A healthcare facility generates many different types of waste, some of which are biohazardous and need to be separated from other waste streams for treatment prior to end disposal. The World Health Organization (WHO) states that out of the total amount of waste generated by healthcare activities, about 85% is general, non-hazardous waste, and the remaining 15% is considered hazardous material that may be infectious, toxic, or radioactive.
As a waste generator, a healthcare organization is responsible for adequately sorting the waste it produces and preparing it for disposal. There can be safety, compliance, and financial consequences if done incorrectly. There are Canada-wide guidelines for the management of specific waste types, such as the Canadian Council of Ministers of the Environment (CCME) Guidelines for the Management of Biomedical Waste in Canada. However, these must be adopted by provincial legislation or municipal by-laws to be enforceable. Local by-laws may be more stringent than the guidelines recommended by the CCME. In addition, some healthcare facilities may have disposal policies that are even more stringent than regulations. It is crucial to understand the regulations that waste providers should follow to manage waste correctly.
The Relevance of Waste Acceptance Policies
Waste Acceptance Policies (WAPs) are a waste vendor’s requirements outlining what it will and will not accept, and under what conditions. These policies are often tied to considerations such as:
- Permit conditions
- Business decisions
- Operational capabilities
A Waste Acceptance Policy, which is often included with and incorporated into the service contract, may be stricter than applicable regulations. Healthcare facilities need to ensure that WAPs from all of their waste vendors are shared with those within the organization that are responsible for waste management. Stericycle’s WAPs are available online for ease of reference.
Wastes Acceptable Under Stericycle’s Policies
Biomedical Waste (ref.: applicable Provincial Regulations and guidelines; and CSA standard Z317.10-21 – Handling of health care waste materials)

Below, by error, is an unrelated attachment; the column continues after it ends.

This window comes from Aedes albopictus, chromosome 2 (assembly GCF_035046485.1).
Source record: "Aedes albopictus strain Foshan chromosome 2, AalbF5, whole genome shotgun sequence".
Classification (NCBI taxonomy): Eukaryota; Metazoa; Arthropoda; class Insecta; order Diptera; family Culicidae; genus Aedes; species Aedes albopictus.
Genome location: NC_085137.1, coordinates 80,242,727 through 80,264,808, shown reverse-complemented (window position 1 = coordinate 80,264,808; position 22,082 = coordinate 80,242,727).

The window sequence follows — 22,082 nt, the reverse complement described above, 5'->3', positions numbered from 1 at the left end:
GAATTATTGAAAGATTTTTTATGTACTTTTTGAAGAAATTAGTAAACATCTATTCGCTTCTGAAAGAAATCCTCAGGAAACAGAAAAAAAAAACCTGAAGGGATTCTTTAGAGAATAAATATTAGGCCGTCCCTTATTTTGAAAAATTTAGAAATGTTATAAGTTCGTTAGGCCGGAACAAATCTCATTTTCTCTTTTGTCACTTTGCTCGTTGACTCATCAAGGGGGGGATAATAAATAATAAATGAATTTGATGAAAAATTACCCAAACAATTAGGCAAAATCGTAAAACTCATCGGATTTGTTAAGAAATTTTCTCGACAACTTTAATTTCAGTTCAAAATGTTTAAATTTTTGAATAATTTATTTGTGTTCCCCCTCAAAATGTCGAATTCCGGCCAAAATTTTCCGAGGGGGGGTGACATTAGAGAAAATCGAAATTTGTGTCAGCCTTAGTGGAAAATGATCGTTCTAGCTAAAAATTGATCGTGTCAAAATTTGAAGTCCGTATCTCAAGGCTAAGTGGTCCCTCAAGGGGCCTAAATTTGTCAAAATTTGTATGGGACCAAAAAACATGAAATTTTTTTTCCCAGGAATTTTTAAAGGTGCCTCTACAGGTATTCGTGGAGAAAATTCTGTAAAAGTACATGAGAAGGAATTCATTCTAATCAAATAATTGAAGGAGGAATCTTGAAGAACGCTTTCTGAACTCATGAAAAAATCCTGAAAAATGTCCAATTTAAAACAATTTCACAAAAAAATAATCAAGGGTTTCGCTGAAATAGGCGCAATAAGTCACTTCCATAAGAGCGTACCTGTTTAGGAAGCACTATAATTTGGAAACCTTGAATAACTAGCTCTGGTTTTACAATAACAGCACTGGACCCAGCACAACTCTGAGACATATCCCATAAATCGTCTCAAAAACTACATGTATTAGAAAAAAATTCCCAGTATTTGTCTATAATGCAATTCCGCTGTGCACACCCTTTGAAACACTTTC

- Human anatomical
- body parts or organs
- Animal anatomical
- carcasses, body parts or organs
- biological tissue, cell culture, microbial culture, or material in contact with such tissue or culture
- live vaccine
- a blood container or material that has been saturated with blood
- Non-Anatomical – Sharps
- a sharp or breakable object having been in contact with blood or with a biological liquid or tissue
- Cytotoxic Medical Waste
- Biomedical waste as described above, but that has also been in contact with cytotoxic agents, including empty or used vials of cytotoxic medications, and any other material contaminated by residual cytotoxic agents.
- Pharmaceutical Waste
- Therapeutic medications and chemicals that are no longer usable, that are outdated or contaminated, that have been improperly stored or that are no longer required.
- Narcotic medications and precursor chemicals (undenatured) and unused cytotoxic medications are not accepted in this category. They are managed separately.
Items that are not accepted by Stericycle include:
- Solvents (formaldehyde, etc.)
- Narcotics (undenatured)
- Radioactive materials
- Hazardous waste (e.g., aerosols)
Waste Management Plan
The types and volumes of the waste streams you generate, and how they are regulated, may change over time. It is crucial to be as well-prepared as possible to address such situations. A Waste Management Plan outlines how a business will identify, segregate, store, and otherwise manage its wastes. The benefits of such a plan include:
- Personnel safety
- Regulatory compliance
- Protection of the environment
- Compliance with disposal vendor Waste Acceptance Policies
Learn more about Stericycle's Waste Acceptance Policy to help to the ensure proper identification, classification, segregation, packaging, and labelling of applicable waste streams.